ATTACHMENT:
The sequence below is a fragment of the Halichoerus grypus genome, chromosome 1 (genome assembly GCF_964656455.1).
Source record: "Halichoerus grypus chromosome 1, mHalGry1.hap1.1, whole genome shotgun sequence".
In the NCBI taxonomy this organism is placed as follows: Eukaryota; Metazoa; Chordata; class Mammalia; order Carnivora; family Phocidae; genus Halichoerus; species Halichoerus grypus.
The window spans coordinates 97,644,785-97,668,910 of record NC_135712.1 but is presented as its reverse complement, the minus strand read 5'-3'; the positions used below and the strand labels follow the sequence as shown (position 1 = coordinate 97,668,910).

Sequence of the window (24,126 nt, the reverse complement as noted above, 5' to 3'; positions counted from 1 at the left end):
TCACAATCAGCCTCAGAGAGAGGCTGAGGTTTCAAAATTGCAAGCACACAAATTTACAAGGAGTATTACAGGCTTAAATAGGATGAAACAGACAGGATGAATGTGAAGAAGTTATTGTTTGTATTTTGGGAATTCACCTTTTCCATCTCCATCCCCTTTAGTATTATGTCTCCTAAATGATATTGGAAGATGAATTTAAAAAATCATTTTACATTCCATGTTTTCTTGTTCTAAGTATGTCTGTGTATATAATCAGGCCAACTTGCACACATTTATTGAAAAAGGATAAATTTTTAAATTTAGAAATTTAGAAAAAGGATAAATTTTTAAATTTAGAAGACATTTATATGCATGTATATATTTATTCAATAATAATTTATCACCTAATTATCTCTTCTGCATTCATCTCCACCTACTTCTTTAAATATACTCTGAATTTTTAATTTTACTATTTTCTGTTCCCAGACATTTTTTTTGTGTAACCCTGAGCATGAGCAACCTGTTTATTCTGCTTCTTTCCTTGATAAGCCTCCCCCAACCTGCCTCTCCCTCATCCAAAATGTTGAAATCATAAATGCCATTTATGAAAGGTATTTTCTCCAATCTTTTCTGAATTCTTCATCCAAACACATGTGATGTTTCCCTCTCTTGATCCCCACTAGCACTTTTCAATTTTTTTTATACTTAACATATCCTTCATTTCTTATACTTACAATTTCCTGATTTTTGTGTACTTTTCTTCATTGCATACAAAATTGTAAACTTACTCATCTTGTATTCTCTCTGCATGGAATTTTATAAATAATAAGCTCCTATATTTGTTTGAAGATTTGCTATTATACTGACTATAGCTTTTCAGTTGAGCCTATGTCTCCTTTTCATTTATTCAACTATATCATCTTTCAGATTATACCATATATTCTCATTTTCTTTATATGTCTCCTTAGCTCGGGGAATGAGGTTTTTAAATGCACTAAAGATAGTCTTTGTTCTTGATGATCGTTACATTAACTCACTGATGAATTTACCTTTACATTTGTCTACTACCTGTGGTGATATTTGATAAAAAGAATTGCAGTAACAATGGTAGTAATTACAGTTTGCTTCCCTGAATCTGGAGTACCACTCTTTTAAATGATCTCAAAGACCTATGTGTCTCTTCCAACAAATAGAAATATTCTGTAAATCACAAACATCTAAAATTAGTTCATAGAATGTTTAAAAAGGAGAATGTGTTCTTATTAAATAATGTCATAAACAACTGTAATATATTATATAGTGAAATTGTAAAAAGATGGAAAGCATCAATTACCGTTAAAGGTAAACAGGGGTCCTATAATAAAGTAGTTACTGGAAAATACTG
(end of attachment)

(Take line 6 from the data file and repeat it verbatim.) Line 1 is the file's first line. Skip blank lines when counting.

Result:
TCACAATCAGCCTCAGAGAGAGGCTGAGGTTTCAAAATTGCAAGCACACAAATTTACAAGGAGTATTACAGGCTTAAATAGGATGAAACAGACAGGATGAATGTGAAGAAGTTATTGTTTGTATTTTGGGAATTCACCTTTTCCATCTCCATCCCCTTTAGTATTATGTCTCCTAAATGATATTGGAAGATGAATTTAAAAAATCATTTTACATTCCATGTTTTCTTGTTCTAAGTATGTCTGTGTATATAATCAGGCCAACTTGCACACATTTATTGAAAAAGGATAAATTTTTAAATTTAGAAATTTAGAAAAAGGATAAATTTTTAAATTTAGAAGACATTTATATGCATGTATATATTTATTCAATAATAATTTATCACCTAATTATCTCTTCTGCATTCATCTCCACCTACTTCTTTAAATATACTCTGAATTTTTAATTTTACTATTTTCTGTTCCCAGACATTTTTTTTGTGTAACCCTGAGCATGAGCAACCTGTTTATTCTGCTTCTTTCCTTGATAAGCCTCCCCCAACCTGCCTCTCCCTCATCCAAAATGTTGAAATCATAAATGCCATTTATGAAAGGTATTTTCTCCAATCTTTTCTGAATTCTTCATCCAAACACATGTGATGTTTCCCTCTCTTGATCCCCACTAGCACTTTTCAATTTTTTTTATACTTAACATATCCTTCATTTCTTATACTTACAATTTCCTGATTTTTGTGTACTTTTCTTCATTGCATACAAAATTGTAAACTTACTCATCTTGTATTCTCTCTGCATGGAATTTTATAAATAATAAGCTCCTATATTTGTTTGAAGATTTGCTATTATACTGACTATAGCTTTTCAGTTGAGCCTATGTCTCCTTTTCATTTATTCAACTATATCATCTTTCAGATTATACCATATATTCTCATTTTCTTTATATGTCTCCTTAGCTCGGGGAATGAGGTTTTTAAATGCACTAAAGATAGTCTTTGTTCTTGATGATCGTTACATTAACTCACTGATGAATTTACCTTTACATTTGTCTACTACCTGTGGTGATATTTGATAAAAAGAATTGCAGTAACAATGGTAGTAATTACAGTTTGCTTCCCTGAATCTGGAGTACCACTCTTTTAAATGATCTCAAAGACCTATGTGTCTCTTCCAACAAATAGAAATATTCTGTAAATCACAAACATCTAAAATTAGTTCATAGAATGTTTAAAAAGGAGAATGTGTTCTTATTAAATAATGTCATAAACAACTGTAATATATTATATAGTGAAATTGTAAAAAGATGGAAAGCATCAATTACCGTTAAAGGTAAACAGGGGTCCTATAATAAAGTAGTTACTGGAAAATACTG